In this question I am looking for help in understanding the Algebraic Tangent vector and what the difference is between it and the "regular" Tangent vector.

A "differentiable function" near p is a pair $(f,U)$ where $U \subset$ is open with $p \in U$, and $f:U \rightarrow \mathbb{R}$ is a differentiable function. We say that two such pairs $(f,U), (g,W)$ are "equivalent" - the notation is $(f,U) \sim (g,W)$, if and only if there exists an open $V \subset U \cap W$ with $p \in V$ such that $f|_{V}$ and $g|_{V}$. So f and g coincide in a small neighborhood of p. $\sim$ is an equivalence relation.

Note: I am thinking that this is an equivalence relation (intuitively) because we are just looking at some neighborhood of point p - that which is $V \subset U \cap W$ and so other mapping $h: Y \rightarrow \mathbb{R}$ where $Z \subset U \cap W$ is also in the equivalence relation defined by:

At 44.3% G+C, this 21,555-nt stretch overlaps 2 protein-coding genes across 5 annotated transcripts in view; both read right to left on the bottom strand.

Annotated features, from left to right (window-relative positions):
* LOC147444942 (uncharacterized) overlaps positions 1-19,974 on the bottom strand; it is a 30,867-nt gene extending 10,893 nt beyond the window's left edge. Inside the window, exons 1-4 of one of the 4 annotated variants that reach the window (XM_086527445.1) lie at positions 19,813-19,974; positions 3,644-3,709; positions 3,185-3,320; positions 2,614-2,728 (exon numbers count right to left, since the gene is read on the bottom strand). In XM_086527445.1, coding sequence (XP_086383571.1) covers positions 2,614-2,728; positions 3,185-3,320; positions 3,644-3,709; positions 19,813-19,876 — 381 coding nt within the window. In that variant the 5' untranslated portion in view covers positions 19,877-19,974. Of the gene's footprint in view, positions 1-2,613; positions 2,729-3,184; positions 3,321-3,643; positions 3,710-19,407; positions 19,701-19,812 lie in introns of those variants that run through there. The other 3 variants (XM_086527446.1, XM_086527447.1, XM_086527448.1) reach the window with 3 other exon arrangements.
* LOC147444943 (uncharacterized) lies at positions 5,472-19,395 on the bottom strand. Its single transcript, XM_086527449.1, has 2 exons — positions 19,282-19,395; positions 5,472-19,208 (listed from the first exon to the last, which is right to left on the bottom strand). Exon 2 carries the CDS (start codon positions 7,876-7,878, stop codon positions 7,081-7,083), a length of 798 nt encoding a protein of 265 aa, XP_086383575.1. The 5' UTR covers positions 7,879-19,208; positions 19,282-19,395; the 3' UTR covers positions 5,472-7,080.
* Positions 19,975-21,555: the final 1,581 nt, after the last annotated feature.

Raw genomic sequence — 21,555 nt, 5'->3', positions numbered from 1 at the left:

$$E_{p} \equiv \left\{(f,U)|(f,U) \text{ is a differential function near } p \right\}/\sim$$

Now the equivalence class of a pair $(f,U)$ is denoted by $[f,U]$ and is called the "germ" of a differentiable function at $p$.

Note: From my understanding $[f,U]$, the germ, is showing that locally these functions $\in [f,U]$ are differentiable. I am guessing that is just scratching the surface - but furthermore other than knowing something has to be differentiable to find the tangent (at least in the sense of being $C^{1}$).

While I am trying to wrap my head around the above, it seems to get worse..

An element $v$ of the dual space of $E_{p}, v \in Hom(E_{p},\mathbb{R}) =\left\{v:E_{p} \rightarrow \mathbb{R} | \text{ is linear} \right\}$ is called a "derivation" if $\forall [f,U],[g,W] \in E_{p}$ the product rule $$v([f,U] \cdot [g,W]) = v([f,U]) \cdot [g,W](p) + [f,U] \cdot v([g,W])$$ holds

Defn: The Algebraic Tangent space of a space X at p is: $T_{p}^{alg}X \equiv \left\{v \in E_{p}^{*} | v \text{ a derivation}\right\}$

An element of $T_{p}^{alg}X$ is called an algebraic tangent vector of X at p.

So what is the point of the Algebraic Tangent vector and space?

Thanks much for any thoughts,